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Definition from Dictionary, a free dictionary
Happiness in the present is only shattered by comparison with the past.Doug Horton
|Rank of this word in the English language, from analyzing texts from Project Gutenberg.|
Old English sēfte (whence later: sōfte)
Adjectivesoft (comparative softer, superlative softest)
- Giving way under pressure.
- My head sank easily into the soft pillow.
- (Template loop detected: Template:context 1) Smooth and flexible.
- Polish the silver with a soft cloth to avoid scratching.
- There was a soft breeze blowing.
- (Template loop detected: Template:context 1) Having an acute angle.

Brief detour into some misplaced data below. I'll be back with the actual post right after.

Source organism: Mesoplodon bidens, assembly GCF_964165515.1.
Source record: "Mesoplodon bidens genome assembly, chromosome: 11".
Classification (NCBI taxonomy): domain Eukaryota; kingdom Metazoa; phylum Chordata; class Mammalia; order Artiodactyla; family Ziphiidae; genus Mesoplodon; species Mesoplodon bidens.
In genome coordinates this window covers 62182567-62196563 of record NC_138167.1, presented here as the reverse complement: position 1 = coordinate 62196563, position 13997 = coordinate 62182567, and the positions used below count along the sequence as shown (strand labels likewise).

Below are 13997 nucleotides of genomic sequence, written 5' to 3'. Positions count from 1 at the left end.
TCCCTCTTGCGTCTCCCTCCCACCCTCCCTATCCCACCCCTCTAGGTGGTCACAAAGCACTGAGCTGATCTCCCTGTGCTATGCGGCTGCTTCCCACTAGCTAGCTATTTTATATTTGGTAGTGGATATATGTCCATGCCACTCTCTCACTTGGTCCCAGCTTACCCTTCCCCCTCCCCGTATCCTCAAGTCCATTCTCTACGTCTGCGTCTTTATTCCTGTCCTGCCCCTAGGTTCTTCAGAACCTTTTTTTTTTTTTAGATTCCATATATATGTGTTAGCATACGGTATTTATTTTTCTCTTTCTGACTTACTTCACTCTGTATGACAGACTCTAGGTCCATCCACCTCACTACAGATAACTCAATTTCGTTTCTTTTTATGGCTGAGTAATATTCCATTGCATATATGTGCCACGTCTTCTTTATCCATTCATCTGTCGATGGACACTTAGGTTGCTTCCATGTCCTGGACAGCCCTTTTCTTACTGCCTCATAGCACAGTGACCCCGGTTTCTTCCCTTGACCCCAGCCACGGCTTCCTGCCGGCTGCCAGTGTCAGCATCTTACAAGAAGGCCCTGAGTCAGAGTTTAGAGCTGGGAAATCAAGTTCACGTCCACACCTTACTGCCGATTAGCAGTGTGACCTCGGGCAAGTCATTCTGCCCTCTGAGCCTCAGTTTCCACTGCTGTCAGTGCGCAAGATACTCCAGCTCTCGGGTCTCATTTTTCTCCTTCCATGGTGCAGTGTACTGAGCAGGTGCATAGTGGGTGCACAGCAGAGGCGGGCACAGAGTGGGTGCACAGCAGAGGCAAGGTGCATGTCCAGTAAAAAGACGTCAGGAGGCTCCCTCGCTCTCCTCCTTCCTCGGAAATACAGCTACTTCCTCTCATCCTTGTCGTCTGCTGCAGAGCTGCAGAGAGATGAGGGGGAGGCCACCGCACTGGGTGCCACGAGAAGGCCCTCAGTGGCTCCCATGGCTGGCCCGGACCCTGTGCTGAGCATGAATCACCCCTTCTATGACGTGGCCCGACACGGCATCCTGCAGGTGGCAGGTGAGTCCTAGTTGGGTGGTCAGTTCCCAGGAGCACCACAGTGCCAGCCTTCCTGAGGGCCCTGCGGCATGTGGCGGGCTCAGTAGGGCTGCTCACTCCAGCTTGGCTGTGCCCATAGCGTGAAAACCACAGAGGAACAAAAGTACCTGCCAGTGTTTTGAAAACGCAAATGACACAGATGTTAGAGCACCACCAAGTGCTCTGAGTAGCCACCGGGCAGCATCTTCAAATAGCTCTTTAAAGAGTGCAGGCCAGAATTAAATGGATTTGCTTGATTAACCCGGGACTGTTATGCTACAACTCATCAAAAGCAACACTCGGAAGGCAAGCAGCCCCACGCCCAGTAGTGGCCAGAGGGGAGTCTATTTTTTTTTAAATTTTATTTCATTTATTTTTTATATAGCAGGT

- At the intersection, there are two roads going to the left. Take the soft left.
- (Template loop detected: Template:context 1) Quiet.
- I could hear the soft rustle of the leaves in the trees.
- (linguistics) voiced, sonant
- (linguistics) (rare) voiceless
- (linguistics) palatalized
- (slang) Lacking strength or resolve, wimpy.
- When it comes to drinking, he is as soft as they come.
- (Template loop detected: Template:context 1) Low in dissolved calcium compounds.
- You won't need as much soap, as the water here is very soft.
- (Northern British, colloquial) Foolish.
- (of a cloth): non-abrasive, fluffy
- (gentle): gentle, light
- (of a sound): quiet
- (lacking strength or resolve): meek, mild, wimpy
- (foolish): daft, foolish, silly, stupid
- (giving way under pressure): hard, resistant, solid, stony
- (of a cloth): abrasive, scratchy
- (gentle): harsh, rough, strong
- (acute): hard
- (of a sound): loud
- (lacking strength or resolve): firm, strict, tough
- (of water): hard
- (foolish): sensible
Terms derived from "soft"
giving way under pressure
of a cloth
of a sound
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